Yesterday and today, in six separate roll call votes, the New Hampshire House refused to pass a single anti-Common Core bill on to the Senate. All those bills were voted either Inexpedient to Legislate or Interim Study.
All but a few Democrats were solidly behind the Common Core and, on the keystone votes, many Republicans were as well. On HB 1239, the bill to obstruct adoption of standards, 20 Republicans joined in the 182-124 ITL vote. And on HB 1508, the one sentence bill to end the Common Core in New Hampshire, 17 Republicans joined all but a few Democrats in a 201-138 ITL vote. And yesterday, the vote on HB 1397 to set up a study committee to investigate NHDOE, the vote was 228-77. I wasn’t a roll call but that had to include a large number of Republicans.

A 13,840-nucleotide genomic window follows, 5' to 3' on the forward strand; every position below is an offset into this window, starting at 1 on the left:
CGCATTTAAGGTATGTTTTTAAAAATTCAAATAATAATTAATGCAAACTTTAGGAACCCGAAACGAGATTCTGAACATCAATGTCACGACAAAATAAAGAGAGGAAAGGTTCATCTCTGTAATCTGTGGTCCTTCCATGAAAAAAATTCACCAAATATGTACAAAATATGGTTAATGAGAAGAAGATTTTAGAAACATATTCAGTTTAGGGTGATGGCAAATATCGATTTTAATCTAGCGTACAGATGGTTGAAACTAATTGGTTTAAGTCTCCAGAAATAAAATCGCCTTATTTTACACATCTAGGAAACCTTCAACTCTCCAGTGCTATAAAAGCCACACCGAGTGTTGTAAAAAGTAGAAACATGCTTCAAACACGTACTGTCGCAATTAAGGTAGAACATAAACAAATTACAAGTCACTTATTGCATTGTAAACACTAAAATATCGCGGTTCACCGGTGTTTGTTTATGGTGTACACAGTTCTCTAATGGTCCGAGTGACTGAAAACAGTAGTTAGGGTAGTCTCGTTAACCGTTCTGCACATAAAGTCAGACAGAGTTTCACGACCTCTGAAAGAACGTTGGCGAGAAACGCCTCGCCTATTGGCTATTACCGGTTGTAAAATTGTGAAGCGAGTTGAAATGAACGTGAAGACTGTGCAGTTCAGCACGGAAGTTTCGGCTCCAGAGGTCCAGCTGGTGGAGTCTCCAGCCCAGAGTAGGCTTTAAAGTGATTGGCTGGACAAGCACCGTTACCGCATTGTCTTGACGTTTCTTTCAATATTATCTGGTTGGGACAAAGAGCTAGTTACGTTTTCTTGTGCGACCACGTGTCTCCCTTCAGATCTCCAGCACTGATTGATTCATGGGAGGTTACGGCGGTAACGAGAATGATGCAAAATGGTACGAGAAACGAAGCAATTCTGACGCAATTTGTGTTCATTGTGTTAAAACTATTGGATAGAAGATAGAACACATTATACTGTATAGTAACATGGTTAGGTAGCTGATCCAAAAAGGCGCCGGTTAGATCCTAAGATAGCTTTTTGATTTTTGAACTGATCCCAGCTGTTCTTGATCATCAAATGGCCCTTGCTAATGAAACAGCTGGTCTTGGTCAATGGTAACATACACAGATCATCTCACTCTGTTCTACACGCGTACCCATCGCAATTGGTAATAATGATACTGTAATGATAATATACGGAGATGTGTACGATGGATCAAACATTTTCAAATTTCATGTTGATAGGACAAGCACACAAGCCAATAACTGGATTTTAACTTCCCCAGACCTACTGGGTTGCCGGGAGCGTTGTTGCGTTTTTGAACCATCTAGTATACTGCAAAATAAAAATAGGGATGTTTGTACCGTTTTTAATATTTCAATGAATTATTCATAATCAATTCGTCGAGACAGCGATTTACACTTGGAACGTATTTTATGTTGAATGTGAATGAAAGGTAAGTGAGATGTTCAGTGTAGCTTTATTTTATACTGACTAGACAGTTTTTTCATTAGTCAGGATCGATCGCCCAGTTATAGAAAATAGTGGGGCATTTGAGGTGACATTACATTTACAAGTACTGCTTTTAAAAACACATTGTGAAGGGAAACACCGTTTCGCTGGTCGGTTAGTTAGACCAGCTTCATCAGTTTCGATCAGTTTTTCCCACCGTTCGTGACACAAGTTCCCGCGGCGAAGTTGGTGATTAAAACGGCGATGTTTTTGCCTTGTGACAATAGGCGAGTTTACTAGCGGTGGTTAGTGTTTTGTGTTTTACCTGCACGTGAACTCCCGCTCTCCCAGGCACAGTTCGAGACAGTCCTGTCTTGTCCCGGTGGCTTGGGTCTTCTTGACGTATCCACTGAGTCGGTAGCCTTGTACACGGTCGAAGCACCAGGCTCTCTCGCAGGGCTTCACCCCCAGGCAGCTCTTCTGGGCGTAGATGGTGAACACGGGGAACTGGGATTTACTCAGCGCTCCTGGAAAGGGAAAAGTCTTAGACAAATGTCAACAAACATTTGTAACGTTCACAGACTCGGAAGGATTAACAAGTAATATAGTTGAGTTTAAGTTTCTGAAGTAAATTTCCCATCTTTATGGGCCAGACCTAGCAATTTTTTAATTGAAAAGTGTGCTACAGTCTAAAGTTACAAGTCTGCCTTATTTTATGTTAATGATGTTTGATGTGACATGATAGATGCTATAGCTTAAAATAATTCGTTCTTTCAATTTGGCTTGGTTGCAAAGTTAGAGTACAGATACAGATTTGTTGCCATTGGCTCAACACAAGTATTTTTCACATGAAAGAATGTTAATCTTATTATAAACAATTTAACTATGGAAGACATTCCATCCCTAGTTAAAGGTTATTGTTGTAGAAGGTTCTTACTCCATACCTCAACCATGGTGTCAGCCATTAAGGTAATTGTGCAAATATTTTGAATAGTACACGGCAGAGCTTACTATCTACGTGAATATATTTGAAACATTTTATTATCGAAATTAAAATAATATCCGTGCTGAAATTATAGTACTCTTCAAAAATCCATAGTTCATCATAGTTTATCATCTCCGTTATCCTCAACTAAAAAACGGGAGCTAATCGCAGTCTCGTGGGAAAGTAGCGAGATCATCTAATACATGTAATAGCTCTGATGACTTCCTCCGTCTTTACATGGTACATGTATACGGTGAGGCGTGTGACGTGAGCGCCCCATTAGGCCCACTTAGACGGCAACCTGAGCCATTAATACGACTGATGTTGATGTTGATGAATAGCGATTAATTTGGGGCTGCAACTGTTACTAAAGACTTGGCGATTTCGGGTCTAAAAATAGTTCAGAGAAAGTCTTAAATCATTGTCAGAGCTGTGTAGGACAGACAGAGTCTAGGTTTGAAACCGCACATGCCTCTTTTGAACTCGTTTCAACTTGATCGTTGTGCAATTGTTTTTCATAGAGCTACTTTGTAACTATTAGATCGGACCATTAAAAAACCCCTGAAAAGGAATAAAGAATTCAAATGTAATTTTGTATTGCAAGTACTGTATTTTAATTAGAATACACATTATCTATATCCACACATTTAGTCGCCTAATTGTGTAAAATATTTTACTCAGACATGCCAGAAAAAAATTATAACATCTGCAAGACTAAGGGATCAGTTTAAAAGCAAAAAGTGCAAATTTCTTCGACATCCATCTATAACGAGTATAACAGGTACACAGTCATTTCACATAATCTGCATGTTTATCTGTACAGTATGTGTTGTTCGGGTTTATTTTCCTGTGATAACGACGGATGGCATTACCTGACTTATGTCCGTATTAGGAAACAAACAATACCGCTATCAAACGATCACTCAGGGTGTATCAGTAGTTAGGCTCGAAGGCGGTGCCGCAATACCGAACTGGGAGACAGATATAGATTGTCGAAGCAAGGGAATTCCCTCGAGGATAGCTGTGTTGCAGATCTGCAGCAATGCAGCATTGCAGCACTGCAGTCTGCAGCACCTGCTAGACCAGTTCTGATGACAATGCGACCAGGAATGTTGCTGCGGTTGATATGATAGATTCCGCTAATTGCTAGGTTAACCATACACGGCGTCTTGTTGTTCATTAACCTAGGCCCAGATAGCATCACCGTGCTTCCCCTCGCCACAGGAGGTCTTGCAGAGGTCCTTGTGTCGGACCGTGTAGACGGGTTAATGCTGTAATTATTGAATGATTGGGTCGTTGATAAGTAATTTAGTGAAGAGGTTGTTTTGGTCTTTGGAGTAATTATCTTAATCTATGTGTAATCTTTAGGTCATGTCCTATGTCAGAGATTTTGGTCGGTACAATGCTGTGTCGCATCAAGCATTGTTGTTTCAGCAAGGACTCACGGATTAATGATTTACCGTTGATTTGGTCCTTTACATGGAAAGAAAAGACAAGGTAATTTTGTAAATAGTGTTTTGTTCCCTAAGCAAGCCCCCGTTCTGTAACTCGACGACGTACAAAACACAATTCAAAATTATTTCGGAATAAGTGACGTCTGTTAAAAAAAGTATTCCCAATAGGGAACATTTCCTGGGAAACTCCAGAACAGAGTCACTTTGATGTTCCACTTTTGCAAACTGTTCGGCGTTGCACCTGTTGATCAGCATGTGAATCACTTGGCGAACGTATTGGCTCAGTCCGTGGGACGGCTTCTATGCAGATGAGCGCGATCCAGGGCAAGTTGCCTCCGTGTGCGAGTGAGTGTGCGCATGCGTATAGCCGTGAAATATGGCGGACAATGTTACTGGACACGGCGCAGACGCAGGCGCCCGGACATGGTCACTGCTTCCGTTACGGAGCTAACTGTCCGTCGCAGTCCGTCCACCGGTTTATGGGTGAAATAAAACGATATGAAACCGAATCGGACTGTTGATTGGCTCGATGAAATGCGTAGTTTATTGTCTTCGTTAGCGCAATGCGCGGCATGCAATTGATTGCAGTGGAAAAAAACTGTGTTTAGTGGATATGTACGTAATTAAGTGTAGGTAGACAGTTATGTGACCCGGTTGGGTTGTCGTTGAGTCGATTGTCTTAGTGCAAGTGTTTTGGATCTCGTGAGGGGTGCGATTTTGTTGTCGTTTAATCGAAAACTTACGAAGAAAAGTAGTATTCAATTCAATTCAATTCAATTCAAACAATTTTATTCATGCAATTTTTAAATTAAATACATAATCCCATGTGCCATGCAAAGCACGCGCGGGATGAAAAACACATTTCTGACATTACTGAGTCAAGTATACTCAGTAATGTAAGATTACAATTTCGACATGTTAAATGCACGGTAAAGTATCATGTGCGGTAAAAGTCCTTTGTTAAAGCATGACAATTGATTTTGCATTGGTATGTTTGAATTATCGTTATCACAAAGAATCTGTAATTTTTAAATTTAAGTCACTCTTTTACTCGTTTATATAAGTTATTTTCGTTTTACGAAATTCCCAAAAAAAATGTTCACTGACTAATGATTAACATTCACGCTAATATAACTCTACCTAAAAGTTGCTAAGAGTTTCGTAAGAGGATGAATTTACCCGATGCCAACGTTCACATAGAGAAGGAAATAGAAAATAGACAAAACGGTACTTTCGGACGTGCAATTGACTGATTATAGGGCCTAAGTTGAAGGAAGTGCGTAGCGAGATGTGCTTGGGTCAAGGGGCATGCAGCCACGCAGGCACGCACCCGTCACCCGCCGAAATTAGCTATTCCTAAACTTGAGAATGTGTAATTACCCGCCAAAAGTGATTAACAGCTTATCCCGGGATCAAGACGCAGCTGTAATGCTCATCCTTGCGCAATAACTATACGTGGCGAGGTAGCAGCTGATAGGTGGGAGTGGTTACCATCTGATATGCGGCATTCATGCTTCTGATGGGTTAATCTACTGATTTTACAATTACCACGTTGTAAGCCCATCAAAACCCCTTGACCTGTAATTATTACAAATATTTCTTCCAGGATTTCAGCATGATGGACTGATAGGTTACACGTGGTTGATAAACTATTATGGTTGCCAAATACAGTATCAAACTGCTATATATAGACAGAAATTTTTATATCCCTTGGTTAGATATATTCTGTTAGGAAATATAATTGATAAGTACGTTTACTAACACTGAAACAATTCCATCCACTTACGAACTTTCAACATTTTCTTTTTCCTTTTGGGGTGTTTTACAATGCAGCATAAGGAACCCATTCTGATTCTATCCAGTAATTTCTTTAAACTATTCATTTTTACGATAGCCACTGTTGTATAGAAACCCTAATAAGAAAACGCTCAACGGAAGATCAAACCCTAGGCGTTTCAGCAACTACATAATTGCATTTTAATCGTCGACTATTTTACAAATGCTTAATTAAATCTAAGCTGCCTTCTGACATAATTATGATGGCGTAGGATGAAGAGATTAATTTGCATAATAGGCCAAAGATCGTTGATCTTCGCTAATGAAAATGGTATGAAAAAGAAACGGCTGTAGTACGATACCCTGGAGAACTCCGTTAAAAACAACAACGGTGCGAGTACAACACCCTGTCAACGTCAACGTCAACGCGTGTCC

The message, as I read it, was: “We in New Hampshire are committed to high education standards for our students and support the years of work NHDOE, our school districts, our unions and our teachers have done on the Common Core standards and the Smarter Balanced test. It’s time to move on from these debates and work on the real day-to-day issues facing New Hampshire public education.”
Political opponents of the Common Core will, of course, not accept this message. We will continue to hear, especially, that there are problems with the Smarter Balanced or any other assessment. But there is no further need for that political debate. Our teachers and students will provide the feedback we need and our Department of Education will respond.